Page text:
Some people in the LGBT community, however, cannot separate these things. If you regard their condition as less desirable than the alternative, they regard this as a personal judgment of themselves. And there is a reason they do this: many people do hold them to a subjectively normative standard; many people do hold them at fault for “being the way they are.” When your attackers fail to distinguish between the sin and the sinner, so to speak, it’s understandable if you do the same; and the impulse to throw away any sort of difference in value between being gay and straight, cis and trans, is not unexpected.

But it’s still an error, and an error with consequences. If we say that there is no objective difference in value between being gay and straight, cis and trans, blind and sighted, it necessarily means that our suffering because of our condition is meaningless; and despair is then inevitable. Maybe not today, maybe not tomorrow; but it will come. Fighting it off will be an exercise in swimming against the tide, and eventually you’ll run out of the strength needed to resist it.

And it’s not what people really believe, anyway. What a person believes is reflected in what she does, not what she says; and most people whose gender doesn’t match their sex wish it were otherwise.

Thus far, I’ve spoken of the internal evidence for objective normativity: the desire of trans people for their sex to match their gender. There is also the evidence from nature. Put simply, having a gender or sexuality that doesn’t match one’s sex is inefficient to survival of the species. Put even more simply, nature clearly intended for sex and gender, and sex and sexuality, to match: it’s not the way we were designed. Some people will, no doubt, argue that “design” doesn’t enter into it; but that’s shallow. Design, purpose and meaning are all different sides of the same idea. They are inseparable; and to say that there is no design to life is the same thing as saying life is meaningless — and no one believes that, whatever they may say. Their actions prove it.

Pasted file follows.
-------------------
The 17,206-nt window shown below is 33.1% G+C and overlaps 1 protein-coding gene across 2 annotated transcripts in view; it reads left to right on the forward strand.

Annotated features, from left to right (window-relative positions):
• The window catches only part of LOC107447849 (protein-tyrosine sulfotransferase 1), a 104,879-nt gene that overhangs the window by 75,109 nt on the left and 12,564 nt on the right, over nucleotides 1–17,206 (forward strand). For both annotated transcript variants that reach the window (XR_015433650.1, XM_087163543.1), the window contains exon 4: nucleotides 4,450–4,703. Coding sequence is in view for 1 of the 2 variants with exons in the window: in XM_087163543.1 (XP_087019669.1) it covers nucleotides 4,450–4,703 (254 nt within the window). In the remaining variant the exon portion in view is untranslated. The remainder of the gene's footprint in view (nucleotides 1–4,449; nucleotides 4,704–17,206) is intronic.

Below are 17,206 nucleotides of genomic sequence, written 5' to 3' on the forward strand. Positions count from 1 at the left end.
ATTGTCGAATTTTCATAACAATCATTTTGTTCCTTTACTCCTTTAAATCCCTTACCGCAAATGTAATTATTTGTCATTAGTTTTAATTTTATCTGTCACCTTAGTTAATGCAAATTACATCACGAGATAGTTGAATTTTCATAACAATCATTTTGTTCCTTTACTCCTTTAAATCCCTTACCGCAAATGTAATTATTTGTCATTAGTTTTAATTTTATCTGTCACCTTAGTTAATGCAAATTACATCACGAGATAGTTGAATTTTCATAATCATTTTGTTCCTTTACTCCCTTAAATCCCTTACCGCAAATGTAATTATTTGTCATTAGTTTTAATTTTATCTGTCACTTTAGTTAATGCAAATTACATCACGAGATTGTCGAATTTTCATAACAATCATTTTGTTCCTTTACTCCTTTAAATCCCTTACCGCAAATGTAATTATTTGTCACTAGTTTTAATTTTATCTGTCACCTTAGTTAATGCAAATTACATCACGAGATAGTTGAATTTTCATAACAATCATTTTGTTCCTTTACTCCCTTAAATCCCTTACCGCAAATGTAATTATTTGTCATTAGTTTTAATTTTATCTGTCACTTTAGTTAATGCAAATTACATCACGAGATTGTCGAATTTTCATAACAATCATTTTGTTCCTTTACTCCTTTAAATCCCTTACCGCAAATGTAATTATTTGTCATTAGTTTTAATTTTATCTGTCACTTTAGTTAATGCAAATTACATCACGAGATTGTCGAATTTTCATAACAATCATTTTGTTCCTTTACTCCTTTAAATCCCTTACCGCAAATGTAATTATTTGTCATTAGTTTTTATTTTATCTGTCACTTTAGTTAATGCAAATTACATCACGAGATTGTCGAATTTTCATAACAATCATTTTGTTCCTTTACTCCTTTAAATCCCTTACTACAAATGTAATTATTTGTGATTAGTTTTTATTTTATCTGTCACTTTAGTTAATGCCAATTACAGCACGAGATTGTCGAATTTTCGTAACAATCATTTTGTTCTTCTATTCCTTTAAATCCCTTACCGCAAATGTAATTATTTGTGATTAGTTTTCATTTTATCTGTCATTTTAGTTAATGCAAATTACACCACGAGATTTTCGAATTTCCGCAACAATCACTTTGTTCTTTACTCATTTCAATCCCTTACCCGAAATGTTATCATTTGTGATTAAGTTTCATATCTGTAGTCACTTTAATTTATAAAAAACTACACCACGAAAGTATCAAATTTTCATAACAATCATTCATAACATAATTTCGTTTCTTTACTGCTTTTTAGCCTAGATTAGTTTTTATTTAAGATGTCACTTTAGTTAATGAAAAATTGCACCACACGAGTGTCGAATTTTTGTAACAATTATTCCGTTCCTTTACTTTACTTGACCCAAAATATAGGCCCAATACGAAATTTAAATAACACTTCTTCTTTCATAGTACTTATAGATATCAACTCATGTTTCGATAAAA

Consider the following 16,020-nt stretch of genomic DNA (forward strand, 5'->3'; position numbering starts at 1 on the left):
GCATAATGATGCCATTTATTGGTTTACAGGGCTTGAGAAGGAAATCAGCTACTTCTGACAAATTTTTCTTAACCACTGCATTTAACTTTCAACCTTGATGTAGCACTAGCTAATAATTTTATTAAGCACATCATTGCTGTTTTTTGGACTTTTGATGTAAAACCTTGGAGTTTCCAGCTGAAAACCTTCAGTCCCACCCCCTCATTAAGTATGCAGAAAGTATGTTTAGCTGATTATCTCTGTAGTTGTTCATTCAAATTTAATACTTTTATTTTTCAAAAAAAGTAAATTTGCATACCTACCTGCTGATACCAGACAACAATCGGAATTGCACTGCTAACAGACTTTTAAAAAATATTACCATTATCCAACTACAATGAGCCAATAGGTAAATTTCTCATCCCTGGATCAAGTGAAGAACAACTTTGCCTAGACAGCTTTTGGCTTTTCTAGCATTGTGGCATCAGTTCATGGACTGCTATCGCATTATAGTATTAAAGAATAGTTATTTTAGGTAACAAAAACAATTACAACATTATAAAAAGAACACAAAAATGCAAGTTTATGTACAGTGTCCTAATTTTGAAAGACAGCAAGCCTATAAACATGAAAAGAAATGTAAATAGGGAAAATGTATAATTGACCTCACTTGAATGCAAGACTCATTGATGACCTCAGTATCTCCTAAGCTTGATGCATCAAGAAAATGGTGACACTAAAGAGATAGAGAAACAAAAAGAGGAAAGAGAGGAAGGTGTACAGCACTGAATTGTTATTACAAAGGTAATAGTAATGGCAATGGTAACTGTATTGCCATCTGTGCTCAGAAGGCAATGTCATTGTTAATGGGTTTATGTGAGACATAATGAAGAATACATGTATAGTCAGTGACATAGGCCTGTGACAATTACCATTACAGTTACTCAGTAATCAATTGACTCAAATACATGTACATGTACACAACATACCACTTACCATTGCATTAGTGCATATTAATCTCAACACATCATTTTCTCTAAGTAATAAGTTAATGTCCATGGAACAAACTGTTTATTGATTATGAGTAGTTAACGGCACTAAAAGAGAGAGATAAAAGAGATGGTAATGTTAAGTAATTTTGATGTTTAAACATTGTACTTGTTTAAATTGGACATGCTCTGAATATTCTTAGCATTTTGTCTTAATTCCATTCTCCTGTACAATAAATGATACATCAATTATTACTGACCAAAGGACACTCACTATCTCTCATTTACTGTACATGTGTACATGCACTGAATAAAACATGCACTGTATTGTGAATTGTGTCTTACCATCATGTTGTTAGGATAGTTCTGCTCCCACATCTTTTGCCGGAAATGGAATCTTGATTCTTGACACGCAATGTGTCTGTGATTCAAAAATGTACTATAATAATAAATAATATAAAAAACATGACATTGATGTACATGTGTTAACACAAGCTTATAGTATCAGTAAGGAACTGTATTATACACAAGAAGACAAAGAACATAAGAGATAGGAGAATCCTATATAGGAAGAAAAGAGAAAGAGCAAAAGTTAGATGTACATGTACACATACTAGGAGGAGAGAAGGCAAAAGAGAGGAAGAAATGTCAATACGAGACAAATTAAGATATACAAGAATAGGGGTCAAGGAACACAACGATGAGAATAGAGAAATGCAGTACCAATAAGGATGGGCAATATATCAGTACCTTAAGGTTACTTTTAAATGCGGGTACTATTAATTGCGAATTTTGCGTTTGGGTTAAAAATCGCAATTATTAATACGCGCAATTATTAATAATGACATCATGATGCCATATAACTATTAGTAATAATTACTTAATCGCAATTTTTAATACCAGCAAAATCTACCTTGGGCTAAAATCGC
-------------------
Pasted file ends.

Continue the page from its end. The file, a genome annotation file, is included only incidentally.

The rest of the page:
Now, if the evidence from both within and without is that being heterosexual and cisgender are objectively normative, it follows that a social order seeking to be meaningful must recognize these qualities as such. It cannot treat being gay or trans as value-neutral, anymore than it can treat being blind or lame as value-neutral. Does this mean that it should discriminate invidiously against people who are gay or trans? Certainly not — not any more than it should discriminate invidiously against people who are blind or lame. Indeed, in a compassionate society, gay and trans people will be reasonably accommodated to the extent they can be, without, however, compromising the values of heteronormativity and cisnormativity — just as it doesn’t compromise the values of sightedness and ambulation. It posts signs in braille and builds wheelchair ramps, but it continues to treat seeing and walking as normative. It doesn’t turn itself upside-down or treat blindness and lameness as valued equally to their opposites.

What does this mean, in a practical sense? I think that is probably a question for another essay; but I would rather people think about it themselves than wait for me to voice my opinion. So, I may not get to that question for awhile. Don’t wait for me.

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Ann Williams

Trans woman living on an island of reason in a sea of hysteria.